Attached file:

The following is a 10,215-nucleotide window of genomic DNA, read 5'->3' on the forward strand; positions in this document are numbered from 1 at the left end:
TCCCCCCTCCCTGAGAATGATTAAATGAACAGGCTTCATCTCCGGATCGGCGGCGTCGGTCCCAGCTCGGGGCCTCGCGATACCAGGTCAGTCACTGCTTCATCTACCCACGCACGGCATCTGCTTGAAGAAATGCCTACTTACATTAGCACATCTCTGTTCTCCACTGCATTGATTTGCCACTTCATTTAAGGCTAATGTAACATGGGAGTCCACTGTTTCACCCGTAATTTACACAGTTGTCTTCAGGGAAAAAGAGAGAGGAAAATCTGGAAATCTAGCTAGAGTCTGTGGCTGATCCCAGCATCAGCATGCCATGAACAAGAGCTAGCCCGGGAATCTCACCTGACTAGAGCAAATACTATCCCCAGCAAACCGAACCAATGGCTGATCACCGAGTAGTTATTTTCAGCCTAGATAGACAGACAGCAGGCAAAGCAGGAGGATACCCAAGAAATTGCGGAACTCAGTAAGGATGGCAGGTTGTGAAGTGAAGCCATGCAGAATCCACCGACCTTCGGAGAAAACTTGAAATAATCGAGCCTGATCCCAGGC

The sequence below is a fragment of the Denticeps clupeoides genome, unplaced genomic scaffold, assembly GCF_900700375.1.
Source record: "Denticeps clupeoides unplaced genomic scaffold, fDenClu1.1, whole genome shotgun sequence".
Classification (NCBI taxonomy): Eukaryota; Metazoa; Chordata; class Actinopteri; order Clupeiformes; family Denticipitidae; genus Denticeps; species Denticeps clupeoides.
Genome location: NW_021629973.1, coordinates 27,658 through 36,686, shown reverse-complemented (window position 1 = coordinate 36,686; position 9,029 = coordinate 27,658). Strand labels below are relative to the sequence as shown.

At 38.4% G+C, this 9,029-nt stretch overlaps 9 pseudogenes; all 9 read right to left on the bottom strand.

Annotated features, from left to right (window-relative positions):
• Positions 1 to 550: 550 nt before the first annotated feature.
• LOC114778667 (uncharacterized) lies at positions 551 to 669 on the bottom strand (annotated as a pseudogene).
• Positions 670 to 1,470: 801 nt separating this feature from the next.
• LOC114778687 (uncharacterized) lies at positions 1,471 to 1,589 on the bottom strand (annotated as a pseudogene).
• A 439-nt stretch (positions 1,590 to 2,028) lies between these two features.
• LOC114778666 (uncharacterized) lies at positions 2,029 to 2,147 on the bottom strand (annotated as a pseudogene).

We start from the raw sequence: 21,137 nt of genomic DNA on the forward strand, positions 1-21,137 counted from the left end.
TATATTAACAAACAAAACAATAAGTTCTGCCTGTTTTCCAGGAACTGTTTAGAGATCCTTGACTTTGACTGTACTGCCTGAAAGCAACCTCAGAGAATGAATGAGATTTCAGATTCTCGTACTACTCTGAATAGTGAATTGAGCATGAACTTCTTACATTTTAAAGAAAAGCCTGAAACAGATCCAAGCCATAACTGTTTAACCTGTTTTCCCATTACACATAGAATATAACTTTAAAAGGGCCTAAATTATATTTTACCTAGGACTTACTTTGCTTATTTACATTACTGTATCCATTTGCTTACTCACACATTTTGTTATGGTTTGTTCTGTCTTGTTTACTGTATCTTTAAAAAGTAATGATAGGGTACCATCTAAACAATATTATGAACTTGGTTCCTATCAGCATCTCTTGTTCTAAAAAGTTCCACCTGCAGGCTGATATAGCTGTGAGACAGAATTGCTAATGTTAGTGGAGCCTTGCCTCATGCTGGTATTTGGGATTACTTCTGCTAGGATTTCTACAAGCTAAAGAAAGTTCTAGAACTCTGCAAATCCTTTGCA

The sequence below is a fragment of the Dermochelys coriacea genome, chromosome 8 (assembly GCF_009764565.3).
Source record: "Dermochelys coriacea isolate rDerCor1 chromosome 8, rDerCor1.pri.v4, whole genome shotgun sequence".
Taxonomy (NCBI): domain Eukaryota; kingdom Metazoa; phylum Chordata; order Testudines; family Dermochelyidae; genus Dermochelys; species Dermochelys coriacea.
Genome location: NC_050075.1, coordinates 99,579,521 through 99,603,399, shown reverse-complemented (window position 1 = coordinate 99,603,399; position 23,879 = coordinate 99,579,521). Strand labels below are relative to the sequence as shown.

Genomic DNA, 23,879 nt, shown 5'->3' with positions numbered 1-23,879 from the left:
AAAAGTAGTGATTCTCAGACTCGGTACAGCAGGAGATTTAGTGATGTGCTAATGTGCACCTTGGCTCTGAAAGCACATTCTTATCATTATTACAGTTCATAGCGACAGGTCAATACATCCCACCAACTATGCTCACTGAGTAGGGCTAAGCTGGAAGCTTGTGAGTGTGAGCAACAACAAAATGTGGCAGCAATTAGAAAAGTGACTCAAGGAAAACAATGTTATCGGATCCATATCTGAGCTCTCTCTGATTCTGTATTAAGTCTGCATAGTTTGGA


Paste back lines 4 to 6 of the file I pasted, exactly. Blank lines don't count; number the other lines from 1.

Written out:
Source record: "Denticeps clupeoides unplaced genomic scaffold, fDenClu1.1, whole genome shotgun sequence".
Classification (NCBI taxonomy): Eukaryota; Metazoa; Chordata; class Actinopteri; order Clupeiformes; family Denticipitidae; genus Denticeps; species Denticeps clupeoides.
Genome location: NW_021629973.1, coordinates 27,658 through 36,686, shown reverse-complemented (window position 1 = coordinate 36,686; position 9,029 = coordinate 27,658). Strand labels below are relative to the sequence as shown.